The life of the Duchess of Windsor came to an end in Paris on 24 April 1986. She was almost 90. Many people assumed that she had died years before....
A new biography of Bunny Mellon, the style icon and American aristocrat who designed the White House Rose Garden for her friend JFK and served as a living witness to 20th century American history....
The life of Princess May of Teck is one of the great Cinderella stories in history....
Kitty Kelley has gone behind palace walls to provide the first three-dimensional, comprehensive, and evenhanded portrait of the men and women who make up the British Royal family....
A meticulously researched historical tour de force about the secret ties among Franklin D. Roosevelt, Winston Churchill, the Duke of Windsor, and Adolf Hitler....
Vicky, Alice, Helena, and Beatrice were historically unique sisters, born to a sovereign who ruled over a quarter of the earth's people and who gave her name to an era: Queen Victoria....
Entertaining and different, this is an enjoyable study of a flawed yet characterful Prince of Wales seen through the eyes of the women in his life....
Sally Bedell Smith returns once again to the British royal family to give us a new look at Prince Charles, the oldest heir to the throne in more than 300 years....
Prince George and his beautiful wife, Princess Marina of Greece and Denmark, were the British monarchy's - indeed, high society's - most glamorous royal couple....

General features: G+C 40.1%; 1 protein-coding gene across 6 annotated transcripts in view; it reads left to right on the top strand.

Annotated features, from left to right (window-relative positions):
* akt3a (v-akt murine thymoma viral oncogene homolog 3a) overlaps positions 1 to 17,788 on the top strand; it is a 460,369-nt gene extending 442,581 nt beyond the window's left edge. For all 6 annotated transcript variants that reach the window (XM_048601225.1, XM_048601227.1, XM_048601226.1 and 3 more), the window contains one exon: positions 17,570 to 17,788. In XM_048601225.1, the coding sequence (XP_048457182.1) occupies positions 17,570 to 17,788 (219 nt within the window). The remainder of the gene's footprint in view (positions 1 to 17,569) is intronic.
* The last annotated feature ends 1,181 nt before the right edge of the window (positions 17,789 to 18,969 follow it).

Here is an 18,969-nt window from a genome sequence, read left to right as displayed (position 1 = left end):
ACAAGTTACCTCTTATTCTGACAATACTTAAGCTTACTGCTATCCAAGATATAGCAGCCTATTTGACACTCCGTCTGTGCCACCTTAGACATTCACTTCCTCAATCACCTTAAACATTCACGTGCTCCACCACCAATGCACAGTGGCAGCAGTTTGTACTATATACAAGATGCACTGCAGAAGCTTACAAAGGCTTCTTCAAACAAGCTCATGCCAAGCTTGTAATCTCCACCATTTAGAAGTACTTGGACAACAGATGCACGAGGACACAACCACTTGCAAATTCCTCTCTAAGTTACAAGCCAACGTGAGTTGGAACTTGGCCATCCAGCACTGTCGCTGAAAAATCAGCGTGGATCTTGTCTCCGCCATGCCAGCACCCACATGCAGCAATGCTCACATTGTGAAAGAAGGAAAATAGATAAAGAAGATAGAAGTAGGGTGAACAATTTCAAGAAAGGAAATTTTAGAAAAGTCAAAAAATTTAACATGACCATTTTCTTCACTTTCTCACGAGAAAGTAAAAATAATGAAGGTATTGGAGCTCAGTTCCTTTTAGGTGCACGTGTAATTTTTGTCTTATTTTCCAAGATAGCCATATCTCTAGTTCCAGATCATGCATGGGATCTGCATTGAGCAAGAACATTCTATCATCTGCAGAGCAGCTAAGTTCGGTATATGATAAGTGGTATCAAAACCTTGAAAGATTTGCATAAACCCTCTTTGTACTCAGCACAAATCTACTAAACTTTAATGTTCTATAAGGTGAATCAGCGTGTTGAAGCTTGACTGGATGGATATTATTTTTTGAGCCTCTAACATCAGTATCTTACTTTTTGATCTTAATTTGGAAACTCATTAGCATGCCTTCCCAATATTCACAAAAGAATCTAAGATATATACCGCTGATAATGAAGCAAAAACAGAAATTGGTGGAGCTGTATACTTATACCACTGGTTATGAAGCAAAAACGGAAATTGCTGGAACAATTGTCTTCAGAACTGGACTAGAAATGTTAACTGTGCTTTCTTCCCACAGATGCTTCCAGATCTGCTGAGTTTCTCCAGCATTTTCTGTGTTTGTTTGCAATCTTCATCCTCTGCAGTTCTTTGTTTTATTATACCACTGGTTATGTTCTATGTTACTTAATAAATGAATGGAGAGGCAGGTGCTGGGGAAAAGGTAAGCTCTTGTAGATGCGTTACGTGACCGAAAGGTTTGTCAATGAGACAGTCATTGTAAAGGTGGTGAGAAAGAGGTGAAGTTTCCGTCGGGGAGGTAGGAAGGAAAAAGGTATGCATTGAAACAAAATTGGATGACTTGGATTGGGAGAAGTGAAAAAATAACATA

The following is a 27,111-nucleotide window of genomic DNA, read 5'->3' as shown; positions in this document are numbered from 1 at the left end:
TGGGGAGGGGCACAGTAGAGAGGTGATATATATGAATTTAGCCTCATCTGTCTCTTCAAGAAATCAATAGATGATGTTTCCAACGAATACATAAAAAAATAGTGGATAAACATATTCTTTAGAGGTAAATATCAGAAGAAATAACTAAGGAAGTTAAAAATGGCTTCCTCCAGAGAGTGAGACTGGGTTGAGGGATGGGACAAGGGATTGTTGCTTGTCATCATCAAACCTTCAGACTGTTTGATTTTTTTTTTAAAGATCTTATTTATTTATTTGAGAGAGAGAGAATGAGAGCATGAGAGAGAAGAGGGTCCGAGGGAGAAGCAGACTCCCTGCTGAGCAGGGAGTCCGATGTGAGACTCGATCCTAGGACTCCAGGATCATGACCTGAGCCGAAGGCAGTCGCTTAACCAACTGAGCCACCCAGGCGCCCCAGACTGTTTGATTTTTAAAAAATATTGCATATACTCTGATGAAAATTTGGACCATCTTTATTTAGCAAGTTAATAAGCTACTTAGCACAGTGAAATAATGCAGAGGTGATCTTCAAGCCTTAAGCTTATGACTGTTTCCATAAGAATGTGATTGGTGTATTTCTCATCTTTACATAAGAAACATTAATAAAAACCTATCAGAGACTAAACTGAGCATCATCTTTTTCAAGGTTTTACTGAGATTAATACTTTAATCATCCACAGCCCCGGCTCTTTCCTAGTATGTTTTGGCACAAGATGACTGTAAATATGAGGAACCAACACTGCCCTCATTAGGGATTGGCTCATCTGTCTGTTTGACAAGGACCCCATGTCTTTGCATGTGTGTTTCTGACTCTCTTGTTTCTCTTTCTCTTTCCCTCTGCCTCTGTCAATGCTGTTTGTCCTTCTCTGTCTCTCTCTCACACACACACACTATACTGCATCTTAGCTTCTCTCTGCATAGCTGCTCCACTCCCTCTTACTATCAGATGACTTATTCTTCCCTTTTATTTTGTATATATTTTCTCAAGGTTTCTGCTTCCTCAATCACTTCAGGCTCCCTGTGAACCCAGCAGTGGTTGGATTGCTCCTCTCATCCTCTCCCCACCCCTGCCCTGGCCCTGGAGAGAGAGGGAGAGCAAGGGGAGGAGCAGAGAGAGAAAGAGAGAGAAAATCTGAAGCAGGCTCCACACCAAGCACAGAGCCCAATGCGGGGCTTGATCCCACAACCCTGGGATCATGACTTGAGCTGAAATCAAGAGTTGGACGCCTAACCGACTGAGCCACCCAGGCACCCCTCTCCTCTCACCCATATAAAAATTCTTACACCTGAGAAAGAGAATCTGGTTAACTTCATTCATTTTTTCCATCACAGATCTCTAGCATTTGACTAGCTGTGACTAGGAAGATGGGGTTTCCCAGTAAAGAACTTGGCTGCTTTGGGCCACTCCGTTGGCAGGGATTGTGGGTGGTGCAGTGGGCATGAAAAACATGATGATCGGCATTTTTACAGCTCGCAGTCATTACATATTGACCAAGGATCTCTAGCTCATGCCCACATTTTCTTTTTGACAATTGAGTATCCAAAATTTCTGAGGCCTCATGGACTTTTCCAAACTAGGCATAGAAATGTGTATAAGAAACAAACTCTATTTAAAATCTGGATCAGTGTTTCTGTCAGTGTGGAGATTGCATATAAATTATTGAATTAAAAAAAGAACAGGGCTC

Master biographer Christopher Andersen takes listeners behind palace walls to examine the surprising similarities and stark differences among three remarkable women....
In this magisterial new biography, New York Times best-selling author Sally Bedell Smith brings to life one of the world’s most fascinating and enigmatic women: Queen Elizabeth II....
This joint biography of Bette Davis and Joan Crawford follows Hollywood's most epic rivalry throughout their careers. They only worked together once....
In Princes at War, Deborah Cadbury reveals evidence that the duke and duchess of Windsor colluded with Hitler to take back the British throne from Edward's younger brother....
Princess Diana remains a mystery. Was she "the people's princess" or a manipulative, media-savvy neurotic? Only Tina Brown can give us the truth....
In this affectionate and often hilarious inside story of Her Majesty Queen Elizabeth the Queen Mother, her former equerry Major Colin Burgess reveals what life was like living with the most private of all the Royals....
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The Kennedy Wives takes an unflinching look at the women who married into the Kennedy family and their distinct roles....
Fortune's Children traces the dramatic and amazingly colorful history of this great American family, from the rise of Cornelius Vanderbilt to the fall of his progeny....
Here is the first full-scale biography of Wallis Simpson to be written by a woman, exploring the mind of one of the most glamorous and reviled figures of the 20th century, a character who figured prominently in the blockbuster film The King’s Speech.